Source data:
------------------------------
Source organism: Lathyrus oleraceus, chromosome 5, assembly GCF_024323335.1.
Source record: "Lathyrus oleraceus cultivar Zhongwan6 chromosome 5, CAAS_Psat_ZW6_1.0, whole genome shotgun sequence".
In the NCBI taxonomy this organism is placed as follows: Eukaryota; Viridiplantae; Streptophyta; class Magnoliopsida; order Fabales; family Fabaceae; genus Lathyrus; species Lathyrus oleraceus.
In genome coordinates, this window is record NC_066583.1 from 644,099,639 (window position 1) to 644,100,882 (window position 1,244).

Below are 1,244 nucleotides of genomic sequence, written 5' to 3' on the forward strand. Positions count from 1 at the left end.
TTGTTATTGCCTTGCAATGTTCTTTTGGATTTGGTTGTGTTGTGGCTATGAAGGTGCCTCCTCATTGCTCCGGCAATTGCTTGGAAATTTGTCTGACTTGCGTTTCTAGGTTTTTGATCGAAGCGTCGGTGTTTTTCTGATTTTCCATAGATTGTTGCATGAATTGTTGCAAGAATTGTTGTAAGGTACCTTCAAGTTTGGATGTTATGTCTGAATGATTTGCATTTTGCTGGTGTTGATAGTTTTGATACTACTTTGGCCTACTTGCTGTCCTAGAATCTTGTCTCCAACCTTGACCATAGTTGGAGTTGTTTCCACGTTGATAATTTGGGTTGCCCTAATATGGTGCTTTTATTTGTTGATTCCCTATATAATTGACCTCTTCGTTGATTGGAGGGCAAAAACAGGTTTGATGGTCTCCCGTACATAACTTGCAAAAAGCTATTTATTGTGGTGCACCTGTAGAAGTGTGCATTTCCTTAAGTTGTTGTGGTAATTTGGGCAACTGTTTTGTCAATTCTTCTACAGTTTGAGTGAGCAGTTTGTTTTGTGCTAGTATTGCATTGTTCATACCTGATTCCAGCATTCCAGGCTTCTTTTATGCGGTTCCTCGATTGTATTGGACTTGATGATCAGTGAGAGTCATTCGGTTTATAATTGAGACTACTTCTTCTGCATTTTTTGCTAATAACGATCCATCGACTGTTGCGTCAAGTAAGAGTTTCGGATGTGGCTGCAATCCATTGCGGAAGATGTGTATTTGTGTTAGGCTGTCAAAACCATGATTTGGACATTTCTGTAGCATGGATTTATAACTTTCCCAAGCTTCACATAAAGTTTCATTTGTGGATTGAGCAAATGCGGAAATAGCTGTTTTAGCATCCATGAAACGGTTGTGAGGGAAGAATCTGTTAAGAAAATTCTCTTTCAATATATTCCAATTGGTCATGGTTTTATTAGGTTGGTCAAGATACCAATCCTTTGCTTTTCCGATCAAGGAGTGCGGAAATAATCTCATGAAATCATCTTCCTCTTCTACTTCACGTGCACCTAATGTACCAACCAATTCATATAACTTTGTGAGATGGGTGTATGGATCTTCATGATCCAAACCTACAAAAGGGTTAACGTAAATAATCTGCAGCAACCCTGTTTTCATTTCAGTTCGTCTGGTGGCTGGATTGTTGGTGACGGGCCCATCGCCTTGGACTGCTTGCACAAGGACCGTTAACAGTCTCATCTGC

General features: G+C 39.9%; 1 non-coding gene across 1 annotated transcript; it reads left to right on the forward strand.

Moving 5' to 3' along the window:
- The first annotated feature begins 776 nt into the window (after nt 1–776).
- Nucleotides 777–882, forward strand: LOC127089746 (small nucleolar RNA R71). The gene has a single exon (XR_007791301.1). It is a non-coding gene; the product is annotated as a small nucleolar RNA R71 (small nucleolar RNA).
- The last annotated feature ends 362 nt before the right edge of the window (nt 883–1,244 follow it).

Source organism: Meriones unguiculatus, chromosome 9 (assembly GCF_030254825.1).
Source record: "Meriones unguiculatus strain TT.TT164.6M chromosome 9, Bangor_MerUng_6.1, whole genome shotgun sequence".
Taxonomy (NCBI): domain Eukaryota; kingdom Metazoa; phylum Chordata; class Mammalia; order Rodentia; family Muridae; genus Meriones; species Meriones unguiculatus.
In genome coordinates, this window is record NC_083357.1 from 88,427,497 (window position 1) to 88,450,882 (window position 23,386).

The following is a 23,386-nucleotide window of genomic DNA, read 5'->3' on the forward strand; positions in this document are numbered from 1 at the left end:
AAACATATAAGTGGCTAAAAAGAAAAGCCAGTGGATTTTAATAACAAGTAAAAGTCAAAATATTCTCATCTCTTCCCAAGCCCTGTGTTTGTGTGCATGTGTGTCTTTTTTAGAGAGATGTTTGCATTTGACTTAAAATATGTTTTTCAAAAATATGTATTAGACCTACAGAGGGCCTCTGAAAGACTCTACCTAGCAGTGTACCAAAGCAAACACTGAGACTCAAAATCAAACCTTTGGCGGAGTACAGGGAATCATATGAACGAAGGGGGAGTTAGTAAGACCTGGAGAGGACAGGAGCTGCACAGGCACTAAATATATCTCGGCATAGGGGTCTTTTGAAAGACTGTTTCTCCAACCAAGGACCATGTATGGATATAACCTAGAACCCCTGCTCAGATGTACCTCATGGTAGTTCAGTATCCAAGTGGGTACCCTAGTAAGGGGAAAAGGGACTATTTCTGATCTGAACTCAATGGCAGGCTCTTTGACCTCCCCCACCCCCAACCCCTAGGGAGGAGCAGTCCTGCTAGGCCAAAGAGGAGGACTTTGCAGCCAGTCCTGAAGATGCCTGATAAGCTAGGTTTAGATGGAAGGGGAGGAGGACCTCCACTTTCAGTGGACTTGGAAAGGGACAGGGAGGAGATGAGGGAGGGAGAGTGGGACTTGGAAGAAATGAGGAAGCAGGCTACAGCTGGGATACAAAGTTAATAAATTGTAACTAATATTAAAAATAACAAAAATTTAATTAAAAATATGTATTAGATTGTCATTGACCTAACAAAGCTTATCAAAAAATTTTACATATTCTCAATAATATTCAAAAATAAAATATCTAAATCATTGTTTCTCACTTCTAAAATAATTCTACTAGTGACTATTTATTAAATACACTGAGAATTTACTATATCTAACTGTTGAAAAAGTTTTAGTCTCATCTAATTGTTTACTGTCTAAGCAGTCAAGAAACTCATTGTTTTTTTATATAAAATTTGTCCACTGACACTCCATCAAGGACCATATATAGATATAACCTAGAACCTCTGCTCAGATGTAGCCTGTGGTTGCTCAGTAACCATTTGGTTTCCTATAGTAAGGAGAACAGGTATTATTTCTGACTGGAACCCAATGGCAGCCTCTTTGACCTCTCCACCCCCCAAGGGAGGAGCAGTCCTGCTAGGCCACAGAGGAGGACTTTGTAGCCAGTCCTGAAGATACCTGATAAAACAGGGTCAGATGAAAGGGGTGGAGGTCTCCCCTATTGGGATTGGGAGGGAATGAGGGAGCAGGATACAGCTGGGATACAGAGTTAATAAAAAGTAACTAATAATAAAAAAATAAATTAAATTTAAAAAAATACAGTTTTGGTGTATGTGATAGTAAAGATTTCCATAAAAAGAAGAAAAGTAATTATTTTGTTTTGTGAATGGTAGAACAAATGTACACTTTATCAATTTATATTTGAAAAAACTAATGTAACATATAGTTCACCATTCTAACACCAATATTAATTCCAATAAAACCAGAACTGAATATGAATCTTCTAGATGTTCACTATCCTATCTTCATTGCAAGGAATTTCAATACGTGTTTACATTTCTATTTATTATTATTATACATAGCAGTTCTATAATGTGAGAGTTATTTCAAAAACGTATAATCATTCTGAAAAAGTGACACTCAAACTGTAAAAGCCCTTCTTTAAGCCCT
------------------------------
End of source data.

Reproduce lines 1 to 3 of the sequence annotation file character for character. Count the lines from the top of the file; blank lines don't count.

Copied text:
Source organism: Lathyrus oleraceus, chromosome 5, assembly GCF_024323335.1.
Source record: "Lathyrus oleraceus cultivar Zhongwan6 chromosome 5, CAAS_Psat_ZW6_1.0, whole genome shotgun sequence".
In the NCBI taxonomy this organism is placed as follows: Eukaryota; Viridiplantae; Streptophyta; class Magnoliopsida; order Fabales; family Fabaceae; genus Lathyrus; species Lathyrus oleraceus.